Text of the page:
MPs demand statement on Karuma Bridge

Members of Parliament have asked government to provide the likely implications of restricted access to Karuma bridge, which has been found to be compromised.

MPs demand statement on Karuma Bridge
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Members of Parliament have asked government to provide the likely implications of restricted access to Karuma bridge, which has been found to be compromised.

The bridge over River Nile, which connects the North and West Nile to the rest of the country, was found to have developed cracks, forcing Uganda National Roads Authority, the government agency charged with maintaining roads, to restrict its crossing to only passenger vehicles and a 28 passengers limits.  

The members, who were reacting to Speaker Anita Among’s communication said that the traffic restriction and diversion will significantly affect trade, livelihood and several other aspects which they want the Minister for Works and Transport to explain.

Speaker Among, who was presiding over the plenary sitting on Monday, 6 May 2024 urged Uganda National Roads Authority to accelerate the constructions works at the bridge.

Members were concerned that the alternative routes such as the road through the Murchison National Park is also restrictive to trade since it requires users to travel between 7:00am-7:00pm.

“Going through the park is a long route, and there is a charge.  This will increase the cost of doing business especially for those exporting goods across the border,” said Hon. Dicksons Kateshumbwa (NRM, Sheema Municipality).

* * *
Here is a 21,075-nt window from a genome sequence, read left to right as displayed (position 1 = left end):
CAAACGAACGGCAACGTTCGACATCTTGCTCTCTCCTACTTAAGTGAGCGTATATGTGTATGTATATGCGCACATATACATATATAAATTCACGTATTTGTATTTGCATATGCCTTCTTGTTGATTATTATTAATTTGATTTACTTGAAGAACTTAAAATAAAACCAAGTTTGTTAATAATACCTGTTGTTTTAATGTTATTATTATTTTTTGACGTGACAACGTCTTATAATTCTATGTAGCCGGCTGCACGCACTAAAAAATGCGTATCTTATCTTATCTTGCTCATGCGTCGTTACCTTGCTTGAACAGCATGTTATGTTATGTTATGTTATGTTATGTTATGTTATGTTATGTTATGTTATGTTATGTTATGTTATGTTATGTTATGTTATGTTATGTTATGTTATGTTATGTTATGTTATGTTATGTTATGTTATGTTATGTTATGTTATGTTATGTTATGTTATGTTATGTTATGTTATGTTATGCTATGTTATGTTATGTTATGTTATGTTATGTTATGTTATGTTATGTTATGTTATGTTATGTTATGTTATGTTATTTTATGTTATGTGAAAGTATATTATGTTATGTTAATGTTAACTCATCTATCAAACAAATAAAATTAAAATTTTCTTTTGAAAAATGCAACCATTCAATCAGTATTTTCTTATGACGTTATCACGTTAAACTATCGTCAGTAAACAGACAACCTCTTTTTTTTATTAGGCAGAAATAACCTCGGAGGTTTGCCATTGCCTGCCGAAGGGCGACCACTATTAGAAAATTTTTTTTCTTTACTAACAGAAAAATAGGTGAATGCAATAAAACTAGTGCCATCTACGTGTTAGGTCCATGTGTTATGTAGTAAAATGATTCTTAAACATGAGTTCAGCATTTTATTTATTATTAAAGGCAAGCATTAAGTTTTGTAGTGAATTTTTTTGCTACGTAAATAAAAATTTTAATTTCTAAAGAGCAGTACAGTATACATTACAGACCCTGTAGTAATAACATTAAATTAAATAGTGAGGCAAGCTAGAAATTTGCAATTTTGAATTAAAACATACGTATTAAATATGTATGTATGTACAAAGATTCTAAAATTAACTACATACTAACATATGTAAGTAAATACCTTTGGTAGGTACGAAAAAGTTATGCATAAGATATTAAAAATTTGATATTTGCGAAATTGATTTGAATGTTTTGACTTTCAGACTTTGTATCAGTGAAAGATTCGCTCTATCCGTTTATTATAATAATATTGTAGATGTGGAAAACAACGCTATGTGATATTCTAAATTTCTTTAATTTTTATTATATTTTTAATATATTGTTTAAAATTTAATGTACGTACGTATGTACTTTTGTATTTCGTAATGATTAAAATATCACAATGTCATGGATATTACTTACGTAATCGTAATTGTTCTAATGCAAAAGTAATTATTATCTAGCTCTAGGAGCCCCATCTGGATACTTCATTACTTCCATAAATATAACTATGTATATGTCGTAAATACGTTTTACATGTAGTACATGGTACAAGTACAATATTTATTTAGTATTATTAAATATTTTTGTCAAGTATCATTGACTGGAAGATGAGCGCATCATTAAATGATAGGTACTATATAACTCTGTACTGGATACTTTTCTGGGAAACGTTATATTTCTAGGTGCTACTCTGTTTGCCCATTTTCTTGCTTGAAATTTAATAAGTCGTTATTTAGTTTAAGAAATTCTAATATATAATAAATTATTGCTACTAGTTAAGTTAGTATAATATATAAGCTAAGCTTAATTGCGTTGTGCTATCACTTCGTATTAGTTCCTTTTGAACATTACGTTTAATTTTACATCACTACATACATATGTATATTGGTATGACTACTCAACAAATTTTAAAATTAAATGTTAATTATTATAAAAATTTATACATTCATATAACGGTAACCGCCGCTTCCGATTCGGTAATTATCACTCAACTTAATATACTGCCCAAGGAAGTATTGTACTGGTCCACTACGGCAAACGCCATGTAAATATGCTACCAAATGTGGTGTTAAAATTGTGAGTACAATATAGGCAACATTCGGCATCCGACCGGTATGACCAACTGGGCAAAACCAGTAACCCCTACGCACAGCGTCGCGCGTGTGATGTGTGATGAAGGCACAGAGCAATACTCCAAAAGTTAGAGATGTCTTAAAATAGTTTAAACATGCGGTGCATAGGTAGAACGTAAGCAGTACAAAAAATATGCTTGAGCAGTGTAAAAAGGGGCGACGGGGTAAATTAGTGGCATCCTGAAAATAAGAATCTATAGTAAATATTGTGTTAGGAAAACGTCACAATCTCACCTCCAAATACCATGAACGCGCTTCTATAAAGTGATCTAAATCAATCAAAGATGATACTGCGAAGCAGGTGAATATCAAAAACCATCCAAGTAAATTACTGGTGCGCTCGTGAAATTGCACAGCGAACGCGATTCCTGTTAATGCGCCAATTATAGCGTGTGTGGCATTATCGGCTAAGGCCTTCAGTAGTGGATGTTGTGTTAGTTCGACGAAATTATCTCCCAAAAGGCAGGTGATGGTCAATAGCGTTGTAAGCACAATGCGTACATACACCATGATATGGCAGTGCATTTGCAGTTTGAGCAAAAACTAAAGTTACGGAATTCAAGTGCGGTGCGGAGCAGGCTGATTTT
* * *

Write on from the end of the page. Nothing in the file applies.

Hon. George Bhoka (NRM, Obongi County) said, “The proposed bus fare from Obongi to Kampala will double the cost from Shs50,000 to Shs100,000; this is prohibitive to the people of West Nile.” 

The Adjumani District Woman MP, Jesca Ababiku, said she had suffered delays at the bridge and asked the Works Ministry to furnish users with the necessary information.

“I used the bridge over the weekend where we were made to wait for more than an hour and the last time I used the alternative route through the park, it attracted a charge per passenger. This information is required and no one is giving it,” Ababiku said.

Erute County South MP, Hon. Jonathan Odur, expressed concern that the alternative route provided for passengers through Port Masindi is unreliable due to the breakdown of the ferry. He asked government to provide an additional ferry and increase frequency of its navigations.

There was an outcry from a number of MPs that Karuma bridge was one of the many bridges that require urgent repair, cognizant of the predicted floods and landslides that have already washed away many in some constituencies.

Hon. Paulson Luttamaguzi (DP, Nakaseke South County) said that two bridges in his constituency had broken down, while Hon. Richard Lumu (DP, Mityana County South) narrated the ordeal in one of his communities where a bridge has been washed away by heavy rains.

Parliament requested for a clear plan for disaster management in the country.

“Before we find a separate budget for disaster preparedness as requested, the Constitution provides for the Disaster Preparedness and Management Commission to deal with natural and manmade disasters. Where is the commission?” asked the Leader of the Opposition, Hon. Joel Ssenyonyi, who also inquired about the Disaster Management Bill that government contemplated to introduce in 2018. 

The Minister of State for Disaster Preparedness, Relief and Refugees, Hon. Lillian Aber, said the ministry has disaster risk management plan but is financially restrained to respond to all disasters.

“So far I have received requests from 30 districts. I request this House for financial support to be able to respond adequately,” said Aber adding that, “The heavy rains are expected to cause potential hazards, there will be disruption of transport, some bridges might be washed away, the rains are likely to destroy some institutions such as schools”. 

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